• One of our board members from Sweden couldn’t be on the call due to illness but sent this message along:  I want to contribute here with what I know about the enlarging of Esrange in the North of Sweden to be able to launch mini-satellites. (Esrange is the worlds biggest downloading station from satellites and a rocket station.) Angstrom laboratories in Uppsala, Sweden, has developed the prototype of mini-satellites for military use already in 2005. Mini-satellites will most probably be used for damaging Russian and Chinese satellites. I am prepared to write about these  rather alarming developments at Esrange in the next issue of Space Alert. Another thing is that Israel most probably is training drones at North European Aerospace Test range.
  • The US-NATO war games called RIMPAC are held in the Pacific and peace groups have been working hard to get them cancelled this year.  The word is now that they will only do the naval portion of the war exercises this year – the practice land invasions that are usually done with the Army and Marines are cancelled.
  • A corporation that promotes ‘spaceports’ is pushing to have the state of Hawaii help fund one there.  This is happening in many places around the US and throughout the world.
  • As the aerospace industry moves to launch tens of thousands of ‘mini-satellites’ for 5G and other uses they are saying they need more launch facilities.  Even in Brunswick, Maine aerospace operatives are pushing for a spaceport at the former navy base.  It is important to remember that a spaceport that got forced on the people of Kodiak Island, Alaska was sold to the public as a ‘civilian’ launch facility but every launch over the years since it was established as been a Star Wars technology test.
  • News has emerged that the US (since it orchestrated the 2014 coup d’etat in Ukraine) has built 15 bio-warfare labs in that nation.  Recent reports indicate that cattle grazing near the labs have been dying.  Little public information is available.  The US has also set up similar bio-war labs in Georgia, also along Russia’s border.
  • Pentagon recruiting is increasing during the pandemic as unemployment grows and young people have few options.
  • Migrant farm workers, considered ‘illegal’ in California, are now being called ‘essential workers’ as they harvest our food.  But they are still treated poorly – lacking good housing, health care, fair wages and more.
  • Homelessness is growing in the US during this pandemic.  Here in Maine our state has taken good steps to help treat those experiencing homelessness with dignity which has not always been the case.
  • India is spending three times more on the military than on health care during this virus pandemic.  India has 300 million people living in poverty.
  • We should explore space but not exploit it.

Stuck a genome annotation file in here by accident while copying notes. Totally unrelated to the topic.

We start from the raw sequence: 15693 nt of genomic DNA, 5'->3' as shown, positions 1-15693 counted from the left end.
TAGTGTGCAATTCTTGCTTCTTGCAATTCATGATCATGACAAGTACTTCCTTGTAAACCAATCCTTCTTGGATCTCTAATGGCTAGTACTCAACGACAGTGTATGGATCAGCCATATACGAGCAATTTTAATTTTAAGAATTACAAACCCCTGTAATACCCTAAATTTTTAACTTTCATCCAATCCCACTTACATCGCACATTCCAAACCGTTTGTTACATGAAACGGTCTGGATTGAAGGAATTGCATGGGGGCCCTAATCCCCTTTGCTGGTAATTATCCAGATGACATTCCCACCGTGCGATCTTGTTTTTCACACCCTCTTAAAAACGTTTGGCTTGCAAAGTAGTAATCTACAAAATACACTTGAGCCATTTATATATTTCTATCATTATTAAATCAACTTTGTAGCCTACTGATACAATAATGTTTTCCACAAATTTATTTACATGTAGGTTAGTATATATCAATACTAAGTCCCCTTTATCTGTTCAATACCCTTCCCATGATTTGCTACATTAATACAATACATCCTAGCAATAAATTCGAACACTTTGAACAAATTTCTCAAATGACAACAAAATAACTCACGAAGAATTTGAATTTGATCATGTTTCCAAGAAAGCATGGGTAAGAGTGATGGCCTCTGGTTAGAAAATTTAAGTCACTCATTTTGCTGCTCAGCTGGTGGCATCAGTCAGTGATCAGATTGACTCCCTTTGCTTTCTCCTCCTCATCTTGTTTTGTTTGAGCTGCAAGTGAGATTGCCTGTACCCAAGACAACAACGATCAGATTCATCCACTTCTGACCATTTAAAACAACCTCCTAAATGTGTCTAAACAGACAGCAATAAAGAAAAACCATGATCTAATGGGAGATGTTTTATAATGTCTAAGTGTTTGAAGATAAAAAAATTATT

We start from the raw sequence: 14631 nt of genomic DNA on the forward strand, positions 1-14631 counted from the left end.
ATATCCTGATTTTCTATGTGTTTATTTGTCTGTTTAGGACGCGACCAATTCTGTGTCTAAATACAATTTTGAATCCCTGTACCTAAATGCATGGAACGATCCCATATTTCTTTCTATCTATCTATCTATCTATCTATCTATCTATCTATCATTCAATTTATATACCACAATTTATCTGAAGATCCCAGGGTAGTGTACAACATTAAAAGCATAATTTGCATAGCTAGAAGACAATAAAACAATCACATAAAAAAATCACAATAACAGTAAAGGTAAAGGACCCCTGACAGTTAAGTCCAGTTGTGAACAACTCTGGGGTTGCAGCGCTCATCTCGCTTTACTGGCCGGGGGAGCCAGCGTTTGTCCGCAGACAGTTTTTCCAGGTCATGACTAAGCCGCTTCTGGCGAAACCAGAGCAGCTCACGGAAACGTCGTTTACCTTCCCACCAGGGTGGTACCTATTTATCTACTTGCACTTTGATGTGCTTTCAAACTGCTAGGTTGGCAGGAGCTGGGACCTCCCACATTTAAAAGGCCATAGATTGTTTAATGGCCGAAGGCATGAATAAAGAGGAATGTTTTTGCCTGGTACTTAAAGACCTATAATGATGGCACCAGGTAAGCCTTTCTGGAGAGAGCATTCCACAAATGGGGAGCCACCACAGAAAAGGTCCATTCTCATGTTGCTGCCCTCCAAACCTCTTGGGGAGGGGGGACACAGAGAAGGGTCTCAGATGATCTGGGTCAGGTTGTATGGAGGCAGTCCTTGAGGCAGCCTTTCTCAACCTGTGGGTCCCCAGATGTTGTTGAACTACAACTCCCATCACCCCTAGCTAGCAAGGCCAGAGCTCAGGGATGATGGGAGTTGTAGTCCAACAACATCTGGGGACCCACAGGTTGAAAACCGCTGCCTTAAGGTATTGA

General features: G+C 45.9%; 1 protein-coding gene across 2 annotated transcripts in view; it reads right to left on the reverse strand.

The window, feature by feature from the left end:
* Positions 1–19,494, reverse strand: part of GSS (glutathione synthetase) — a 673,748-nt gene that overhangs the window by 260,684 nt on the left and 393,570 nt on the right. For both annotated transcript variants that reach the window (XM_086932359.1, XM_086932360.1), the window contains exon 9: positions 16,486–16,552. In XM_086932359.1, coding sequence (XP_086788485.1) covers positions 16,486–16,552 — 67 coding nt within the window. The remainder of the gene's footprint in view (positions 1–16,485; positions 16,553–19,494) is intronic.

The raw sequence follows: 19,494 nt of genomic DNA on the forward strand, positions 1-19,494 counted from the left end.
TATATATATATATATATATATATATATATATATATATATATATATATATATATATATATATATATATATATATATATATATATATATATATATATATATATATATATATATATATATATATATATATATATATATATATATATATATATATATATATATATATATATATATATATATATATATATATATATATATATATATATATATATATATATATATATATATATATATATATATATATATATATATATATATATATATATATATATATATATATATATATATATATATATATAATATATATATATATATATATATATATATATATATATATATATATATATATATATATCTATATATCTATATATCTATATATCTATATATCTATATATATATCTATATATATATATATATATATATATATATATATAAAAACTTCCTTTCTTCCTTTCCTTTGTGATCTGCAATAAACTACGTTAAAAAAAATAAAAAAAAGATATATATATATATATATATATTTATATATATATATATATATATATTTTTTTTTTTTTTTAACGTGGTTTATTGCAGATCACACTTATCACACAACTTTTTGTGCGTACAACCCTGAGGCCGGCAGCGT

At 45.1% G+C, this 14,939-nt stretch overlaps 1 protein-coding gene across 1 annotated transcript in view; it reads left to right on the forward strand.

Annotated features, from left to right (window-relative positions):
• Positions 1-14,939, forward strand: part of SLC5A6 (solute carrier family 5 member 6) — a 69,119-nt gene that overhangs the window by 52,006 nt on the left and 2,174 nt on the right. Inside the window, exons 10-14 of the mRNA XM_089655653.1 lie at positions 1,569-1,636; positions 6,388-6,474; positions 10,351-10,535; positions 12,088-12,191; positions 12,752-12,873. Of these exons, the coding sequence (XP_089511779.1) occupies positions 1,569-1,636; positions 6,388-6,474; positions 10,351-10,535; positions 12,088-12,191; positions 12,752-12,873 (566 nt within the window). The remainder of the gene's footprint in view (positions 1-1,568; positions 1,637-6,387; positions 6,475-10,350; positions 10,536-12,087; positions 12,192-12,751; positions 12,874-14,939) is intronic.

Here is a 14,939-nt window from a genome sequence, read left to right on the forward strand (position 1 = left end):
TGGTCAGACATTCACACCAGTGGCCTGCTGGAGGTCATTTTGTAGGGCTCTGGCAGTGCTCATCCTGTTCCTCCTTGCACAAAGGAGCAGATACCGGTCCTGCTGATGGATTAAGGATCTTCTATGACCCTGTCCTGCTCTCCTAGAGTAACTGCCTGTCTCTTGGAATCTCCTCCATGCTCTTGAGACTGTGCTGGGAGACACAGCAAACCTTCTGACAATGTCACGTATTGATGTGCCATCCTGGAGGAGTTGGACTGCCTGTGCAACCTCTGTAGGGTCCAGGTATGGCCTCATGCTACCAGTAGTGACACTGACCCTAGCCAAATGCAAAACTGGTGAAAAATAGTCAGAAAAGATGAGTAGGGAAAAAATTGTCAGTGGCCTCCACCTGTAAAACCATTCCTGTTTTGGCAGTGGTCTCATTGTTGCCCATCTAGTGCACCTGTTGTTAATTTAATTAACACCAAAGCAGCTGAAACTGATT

• Many current US military bases in the US (like Cape Canaveral in Florida and Vandenberg in California) will be renamed as Space Force bases.
  • The UK foreign secretary Dominic Raab tweeted support for a global ceasefire but the UK (as a permanent member of the Security Council) has troops involved in several war zones, so it is not clear what this meant. In any case the Minsitry of Defence announced on 25 April that it had dropped bombs in Iraq on 10 April, one week after Raab’s tweet. The UK has also announced its own Space Force and will focus on building and launching mini-satellites.  Most of these satellites (as is the case with most space technology) could be ‘dual use’ – meaning serving two masters – both military and civilian purposes. During the pandemic some arms manufacturers have been producing ventillators at the request of the government – demonstrating that shifting from military to social needs may not be as difficult as suggested in the past. It was also recently uncovered that the UK drives its military drones from Waddington which has a fibre optic link to Ramstein in Germany from where commands are uploaded to satellites – via US network.
  • We must do more to show the ‘deadly connections’ between nuclear weapons and space technology.  These are not separate issues.
  • The corporate media is not covering any of these space issues in a real way anymore.  Thus the work of the GN is needed now more than ever.  It is really the only international organization doing this kind of work to stop the nuclearization and weaponization of space.
  • Our next Space Alert newsletter is now in design mode as all copy has been sent to our lay out person.  It should be in the mail pretty soon.  The focus of this coming issue will be the Space Force.  The public relations campaign around the Space Force keeps saying that it will be a ‘lean’ organization – meaning it won’t be expensive.  But the truth is that for many years the aerospace industry has bragged that Star Wars will be the largest industrial project in human history.  Who will pay for this? 
  • GN board members are listed here.